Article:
Right to education is anchored in the Constitution and Vision 2030 and in this regard, the government is committed to expanding access and equity in a bid to achieve quality basic education for all. The aggressive implementation of Free Primary Education (FPE) since 2003 has achieved a lot of progress in reducing inherent educational disparities in the country.
Consequently, the number of primary schools grew by 5.1 per cent from 28,026 in 2013 to 29,460 in 2014. Higher growth was registered in the number of private primary schools which grew by 13.5 per cent compared to 2.4 per cent growth in the number of public primary schools.
The total enrolment in primary education rose marginally from 9.9 million in 2013 to 10 million in 2014. Of those 8.6 million were enrolled in public primary schools. Enrolment in Standard One increased from 1,369,600 to 1,372,300 in 2014.
Interestingly, enrolment of girls in Standard One rose by 0.6 per cent compared to that of boys which declined by 0.2 per cent. It was also quite significant in that retention rate from Standard 1-5 1 for girls was 96.7 per cent compared to that of boys at 89.9 per cent.
Nevertheless, the Gross Enrolment Rate declined marginally from 105 per cent in 2013 to 103.5 per cent in 2014 while the Net Enrolment Rate (NER) marginally increased to 88.2 per cent in 2014. Net Enrolment Rate is the enrolment of the official age-group for a given level of education expressed as a percentage of the corresponding population.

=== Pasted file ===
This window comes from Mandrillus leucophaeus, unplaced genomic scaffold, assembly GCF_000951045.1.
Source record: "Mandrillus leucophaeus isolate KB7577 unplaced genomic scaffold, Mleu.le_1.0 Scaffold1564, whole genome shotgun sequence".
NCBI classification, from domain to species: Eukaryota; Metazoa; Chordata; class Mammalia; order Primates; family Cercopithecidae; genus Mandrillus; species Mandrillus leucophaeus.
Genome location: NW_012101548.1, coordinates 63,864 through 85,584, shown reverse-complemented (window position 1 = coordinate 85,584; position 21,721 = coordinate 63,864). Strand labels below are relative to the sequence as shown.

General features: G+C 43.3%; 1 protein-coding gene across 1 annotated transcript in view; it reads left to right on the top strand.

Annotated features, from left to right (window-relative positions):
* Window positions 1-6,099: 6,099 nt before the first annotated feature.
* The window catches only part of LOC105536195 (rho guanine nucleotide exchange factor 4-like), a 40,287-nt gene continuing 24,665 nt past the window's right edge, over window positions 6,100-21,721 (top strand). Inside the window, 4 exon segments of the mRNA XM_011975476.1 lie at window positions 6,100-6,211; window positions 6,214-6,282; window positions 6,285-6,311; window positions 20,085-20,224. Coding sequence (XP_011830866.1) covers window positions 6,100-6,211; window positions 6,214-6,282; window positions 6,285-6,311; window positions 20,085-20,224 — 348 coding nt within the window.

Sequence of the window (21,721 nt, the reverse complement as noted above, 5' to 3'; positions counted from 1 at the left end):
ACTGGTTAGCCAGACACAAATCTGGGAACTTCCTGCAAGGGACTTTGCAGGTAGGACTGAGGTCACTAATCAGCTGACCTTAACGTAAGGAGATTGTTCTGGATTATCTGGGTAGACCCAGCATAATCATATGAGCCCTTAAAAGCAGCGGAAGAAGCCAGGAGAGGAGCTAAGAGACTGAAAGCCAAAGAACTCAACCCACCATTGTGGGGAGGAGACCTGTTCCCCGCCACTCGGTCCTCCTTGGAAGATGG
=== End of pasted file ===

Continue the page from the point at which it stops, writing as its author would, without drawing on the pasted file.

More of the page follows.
The emerging scenario is that the high GER could be attributed to enrolment of over-age and under-age pupils in primary schools, while NER remained stable, suggesting that majority of primary school going age population are attending school.
Primary school teachers
The total number of teachers in public primary schools increased from 199,686 in 2013 to 200,697 in 2014. The slight increase could be attributed to replacement of teachers who exited from the service due to natural attrition. Even then, the number of diploma teachers grew by 6.0 per cent from 34,048 in 2013 to 36,086 in 2014.
The increase was due to the upgrading of teachers who had completed diploma courses. P1 teachers declined from 96,206 in 2013 to 95,435 in 2014.
The public primary school Pupil- Teacher Ratio worsened from 41:1 in 2013 to 43:1 in 2014.
The recorded steady Net Enrolment Rate which means a large number of school going age children are in school, this aspect has started worsening pupil-teacher ratio which calls for employment of more teachers.
Besides, although a lot of investments have been made towards expanding the existing physical facilities, many primary schools still require renovations and additional classrooms to be able to cope with the increased enrolments. Overcrowding has become a prominent feature in most public schools leading to pressure on the available facilities.
Despite the introduction and success of FPE, a significant number of children are still in the Non-Formal Education sector, especially those with special needs. Many orphans and other children in difficult circumstances and those in ASAL areas cannot access quality education.
The crux of the matter is that the school feeding, health and nutrition programmes which target children in ASAL, other rural pockets of poverty and urban slums are still limited in scope. The situation has been worsened by the prolonged drought which has affected households across the country and made those programmes to be extended too many other areas in the country.
There are very strong indicators that regional and gender disparities at primary level of education are still a challenge. Studies conducted by the Ministry of Education, Science and Technology indicate existence of large regional disparities in the North Eastern, Upper Eastern and Upper Rift. Many counties at the Coast region have also recorded low GER and NER.